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Adapting A Background To Your Environment Share This on LinkedIn   Share This on Google   Tweet This   Forward This

15 August 2017

Josef Albers is the guy you can blame for all those comparisons of colored rectangles within colored rectangles. "Is this the same color?" Invariably yes, but it never looks the same because the color surrounding it changes your perception.

Editing an image presents the same problem. Your image is the interior rectangle and your perception is affected by the color of the bounding rectangle.


We don't want to mention Albers without quoting the Yale professor's Interaction of Color, in which he called color "the most relative medium in art" because it "is almost never seen as it really is -- as it physically is." And the book is full of examples.

But he starts by comparing the "haptic sensation" of putting your hand in each of three pots of water of different temperatures: warm, lukewarm and cold.

Dipping your hands in the outer pots, one feels warm and the other cold. Putting them both in the middle pot makes one feel cold and the other warm "though the water is neither of these temperatures, but of another, namely lukewarm."

The same sort of thing happens with adjacent colors.


Let's take a recent image we published as an example. It's a high contrast color interior shot of Hasselblad's new store in Shanghai.

In the first three of the four images above, you can see how the same image appears against a black, gray and white background. Each presents a perception problem.

In the Black image, you can't distinguish the background in the image from the software's background. In the Gray image, everything looks fine. In the White image, you can't distinguish the overhead light from the background.

And since we published it on a white background, that last was the most telling image. Our edit is represented by the fourth image in the set. We toned down the Whites a bit to distinguish the overhead light from the background.


These days the default background color seems to be Black. But you aren't obliged to live with that.

Most software offers alternative background options. Those may include Dark Gray, Light Gray and White. They may also include any color your system can generate.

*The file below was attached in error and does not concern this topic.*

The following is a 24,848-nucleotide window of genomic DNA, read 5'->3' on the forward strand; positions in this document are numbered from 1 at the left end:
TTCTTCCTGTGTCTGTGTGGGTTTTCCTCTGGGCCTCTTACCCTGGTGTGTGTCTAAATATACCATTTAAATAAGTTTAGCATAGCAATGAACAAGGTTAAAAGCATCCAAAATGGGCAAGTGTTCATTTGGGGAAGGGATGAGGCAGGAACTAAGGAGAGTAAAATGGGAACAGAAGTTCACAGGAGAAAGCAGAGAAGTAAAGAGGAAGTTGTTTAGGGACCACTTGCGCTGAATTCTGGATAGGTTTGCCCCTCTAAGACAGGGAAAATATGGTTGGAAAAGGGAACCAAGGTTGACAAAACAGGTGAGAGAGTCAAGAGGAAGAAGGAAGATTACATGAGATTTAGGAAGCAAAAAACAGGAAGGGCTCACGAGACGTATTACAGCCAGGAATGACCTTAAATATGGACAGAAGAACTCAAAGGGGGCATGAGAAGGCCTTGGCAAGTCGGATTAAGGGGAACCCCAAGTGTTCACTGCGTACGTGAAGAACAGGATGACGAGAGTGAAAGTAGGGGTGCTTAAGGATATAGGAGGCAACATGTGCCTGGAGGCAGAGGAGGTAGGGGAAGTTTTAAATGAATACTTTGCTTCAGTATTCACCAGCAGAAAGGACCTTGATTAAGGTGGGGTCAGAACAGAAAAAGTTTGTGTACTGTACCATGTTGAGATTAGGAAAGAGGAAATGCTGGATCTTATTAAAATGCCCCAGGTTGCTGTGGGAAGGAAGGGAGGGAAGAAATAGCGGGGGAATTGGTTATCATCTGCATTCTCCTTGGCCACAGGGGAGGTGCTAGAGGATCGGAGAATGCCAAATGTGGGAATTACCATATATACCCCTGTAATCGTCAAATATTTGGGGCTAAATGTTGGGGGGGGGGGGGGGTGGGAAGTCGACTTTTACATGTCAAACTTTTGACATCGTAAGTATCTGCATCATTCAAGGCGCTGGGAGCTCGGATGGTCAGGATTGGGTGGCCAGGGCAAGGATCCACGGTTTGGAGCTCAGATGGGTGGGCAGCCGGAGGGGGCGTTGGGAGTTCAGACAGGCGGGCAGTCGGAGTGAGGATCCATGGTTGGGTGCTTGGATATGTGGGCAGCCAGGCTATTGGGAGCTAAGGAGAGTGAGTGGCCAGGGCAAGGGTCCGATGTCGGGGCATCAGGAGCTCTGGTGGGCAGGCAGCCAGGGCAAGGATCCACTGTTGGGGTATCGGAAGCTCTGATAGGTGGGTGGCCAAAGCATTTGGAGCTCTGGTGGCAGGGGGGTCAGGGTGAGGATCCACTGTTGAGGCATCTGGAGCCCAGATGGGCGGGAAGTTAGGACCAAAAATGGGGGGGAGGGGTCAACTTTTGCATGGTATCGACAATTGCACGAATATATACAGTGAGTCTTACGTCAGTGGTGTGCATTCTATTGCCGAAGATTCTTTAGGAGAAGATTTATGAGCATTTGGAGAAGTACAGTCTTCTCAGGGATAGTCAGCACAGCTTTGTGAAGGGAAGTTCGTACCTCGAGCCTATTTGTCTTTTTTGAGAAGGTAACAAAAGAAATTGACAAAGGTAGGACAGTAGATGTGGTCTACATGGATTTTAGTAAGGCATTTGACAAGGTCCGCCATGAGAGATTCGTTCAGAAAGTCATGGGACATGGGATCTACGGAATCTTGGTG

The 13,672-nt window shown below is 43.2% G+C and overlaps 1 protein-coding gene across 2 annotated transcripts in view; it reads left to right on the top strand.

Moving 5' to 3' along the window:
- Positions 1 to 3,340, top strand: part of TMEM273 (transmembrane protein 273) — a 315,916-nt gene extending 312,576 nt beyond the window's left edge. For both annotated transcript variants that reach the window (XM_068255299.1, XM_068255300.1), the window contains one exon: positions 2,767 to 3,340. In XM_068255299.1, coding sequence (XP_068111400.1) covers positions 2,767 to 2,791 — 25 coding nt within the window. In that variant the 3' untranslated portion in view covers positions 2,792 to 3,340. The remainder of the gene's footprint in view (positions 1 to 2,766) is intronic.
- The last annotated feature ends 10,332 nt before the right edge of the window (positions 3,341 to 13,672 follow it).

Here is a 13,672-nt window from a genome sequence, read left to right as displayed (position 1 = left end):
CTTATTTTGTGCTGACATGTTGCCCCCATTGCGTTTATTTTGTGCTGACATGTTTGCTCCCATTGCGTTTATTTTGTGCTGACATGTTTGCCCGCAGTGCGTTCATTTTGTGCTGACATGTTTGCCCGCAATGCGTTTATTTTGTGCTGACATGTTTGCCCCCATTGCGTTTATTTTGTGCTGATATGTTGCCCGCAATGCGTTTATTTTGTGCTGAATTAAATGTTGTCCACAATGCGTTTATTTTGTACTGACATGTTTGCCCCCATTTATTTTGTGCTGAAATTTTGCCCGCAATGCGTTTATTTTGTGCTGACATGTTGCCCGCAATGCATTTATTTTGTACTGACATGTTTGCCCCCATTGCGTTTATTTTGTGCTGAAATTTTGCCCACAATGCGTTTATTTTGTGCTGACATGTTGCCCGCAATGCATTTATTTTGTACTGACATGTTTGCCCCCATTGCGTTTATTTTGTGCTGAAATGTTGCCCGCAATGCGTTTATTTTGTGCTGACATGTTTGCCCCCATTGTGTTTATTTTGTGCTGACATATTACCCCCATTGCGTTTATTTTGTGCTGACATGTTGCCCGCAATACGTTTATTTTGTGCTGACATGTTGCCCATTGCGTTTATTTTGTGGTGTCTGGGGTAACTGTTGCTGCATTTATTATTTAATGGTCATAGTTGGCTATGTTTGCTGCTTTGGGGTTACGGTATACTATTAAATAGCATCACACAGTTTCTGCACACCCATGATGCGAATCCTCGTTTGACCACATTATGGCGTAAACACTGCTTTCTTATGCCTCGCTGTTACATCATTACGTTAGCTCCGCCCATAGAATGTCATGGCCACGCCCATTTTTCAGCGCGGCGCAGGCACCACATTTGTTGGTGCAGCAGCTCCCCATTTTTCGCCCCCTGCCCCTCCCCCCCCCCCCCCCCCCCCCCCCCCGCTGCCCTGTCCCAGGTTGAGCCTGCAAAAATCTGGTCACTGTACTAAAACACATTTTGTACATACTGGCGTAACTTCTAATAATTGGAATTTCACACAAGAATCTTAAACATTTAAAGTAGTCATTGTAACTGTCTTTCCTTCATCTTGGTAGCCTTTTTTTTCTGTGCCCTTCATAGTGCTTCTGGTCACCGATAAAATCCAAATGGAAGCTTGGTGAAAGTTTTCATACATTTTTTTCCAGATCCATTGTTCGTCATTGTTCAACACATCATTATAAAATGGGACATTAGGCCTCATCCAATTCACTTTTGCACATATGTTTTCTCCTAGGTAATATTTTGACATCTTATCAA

You might think the background color is just a preference (and indeed you'll find a few options for it in Preferences), but it should be set to match the environment in which your image will be seen.

It doesn't make any sense to edit images destined for the white background of Photo Corners to be judged against a black background, for example.


But don't feel you have to commit to a particular standard screen mode color. In fact, you may want to vary it for various output options or image content.

Some applications make this pretty easy by enabling a contextual menu option to change the background on the fly just by clicking on it.

In fact, let's take a look at a few popular applications to see what your options are.


Here's a peek at the option in various image editing software:

Capture One Pro lets you adjust the background in Preferences under Appearance. There are several options: Black, Very Dark, Dark, Medium, Light and White.

In DxO Optics Pro, you can set the background in Preferences under Display where you can click on the Image background color box to select any color at all.

Exposure X2 has a Preview preference slider that runs from Black to White with no colors. You can get it it by Control-clicking on the background itself, too.

Lightroom's Preferences provides Fill Color for both a Main Window and Secondary Window in its Interface tab. But you can also switch on the fly using the Control-Click contextual menu, which offers Black, Darker Gray, Dark Gray, Medium Gray (default), Light Gray and White.

In ON1 Photo Raw, General Preferences has a Preview Background Color setting with options for Black, Dark Gray, Light Gray, White and Custom (from which you can select anything on the color wheel.

Apple Photos has a dark background but you can't change it. Why are we not surprised?

In Photoshop, you can set the Full Screen Mode color in the Interface pane of Preferences or, as in Camera Raw, you can hold down Control and click in the background for a popup menu showing your options.

You can also select your preferred screen mode color as the foreground color swatch in the Tool bar and Shift-click in the background area with the Paint Bucket tool to set it. That trick goes way back, so it works on older versions of Photoshop, too.


Background options may not seem like much of a feature but they're far from trivial in helping you evaluate the tone and color changes you make to an image.

And it's always wise to wonder if your judgement is being influenced by the environment.

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